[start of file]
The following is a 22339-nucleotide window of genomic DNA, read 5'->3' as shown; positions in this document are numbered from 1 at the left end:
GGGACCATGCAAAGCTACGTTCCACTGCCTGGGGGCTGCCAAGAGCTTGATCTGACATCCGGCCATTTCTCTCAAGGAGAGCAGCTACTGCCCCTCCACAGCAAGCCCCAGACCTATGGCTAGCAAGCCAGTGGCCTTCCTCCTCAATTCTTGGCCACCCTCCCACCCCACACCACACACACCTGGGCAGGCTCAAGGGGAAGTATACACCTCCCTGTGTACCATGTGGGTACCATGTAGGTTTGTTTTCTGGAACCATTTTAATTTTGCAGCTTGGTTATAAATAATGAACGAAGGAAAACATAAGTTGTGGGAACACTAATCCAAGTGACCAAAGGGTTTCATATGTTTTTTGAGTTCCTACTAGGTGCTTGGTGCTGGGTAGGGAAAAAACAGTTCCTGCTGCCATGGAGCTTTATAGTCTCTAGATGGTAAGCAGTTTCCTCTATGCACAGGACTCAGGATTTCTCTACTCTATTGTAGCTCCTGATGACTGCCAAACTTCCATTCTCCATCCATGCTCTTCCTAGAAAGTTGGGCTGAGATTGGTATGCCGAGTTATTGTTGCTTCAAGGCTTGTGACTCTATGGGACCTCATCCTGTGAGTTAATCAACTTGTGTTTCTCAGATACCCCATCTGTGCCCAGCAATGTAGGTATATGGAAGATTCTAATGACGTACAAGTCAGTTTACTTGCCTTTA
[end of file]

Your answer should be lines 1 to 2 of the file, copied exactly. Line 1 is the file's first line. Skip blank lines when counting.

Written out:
The following is a 22339-nucleotide window of genomic DNA, read 5'->3' as shown; positions in this document are numbered from 1 at the left end:
GGGACCATGCAAAGCTACGTTCCACTGCCTGGGGGCTGCCAAGAGCTTGATCTGACATCCGGCCATTTCTCTCAAGGAGAGCAGCTACTGCCCCTCCACAGCAAGCCCCAGACCTATGGCTAGCAAGCCAGTGGCCTTCCTCCTCAATTCTTGGCCACCCTCCCACCCCACACCACACACACCTGGGCAGGCTCAAGGGGAAGTATACACCTCCCTGTGTACCATGTGGGTACCATGTAGGTTTGTTTTCTGGAACCATTTTAATTTTGCAGCTTGGTTATAAATAATGAACGAAGGAAAACATAAGTTGTGGGAACACTAATCCAAGTGACCAAAGGGTTTCATATGTTTTTTGAGTTCCTACTAGGTGCTTGGTGCTGGGTAGGGAAAAAACAGTTCCTGCTGCCATGGAGCTTTATAGTCTCTAGATGGTAAGCAGTTTCCTCTATGCACAGGACTCAGGATTTCTCTACTCTATTGTAGCTCCTGATGACTGCCAAACTTCCATTCTCCATCCATGCTCTTCCTAGAAAGTTGGGCTGAGATTGGTATGCCGAGTTATTGTTGCTTCAAGGCTTGTGACTCTATGGGACCTCATCCTGTGAGTTAATCAACTTGTGTTTCTCAGATACCCCATCTGTGCCCAGCAATGTAGGTATATGGAAGATTCTAATGACGTACAAGTCAGTTTACTTGCCTTTA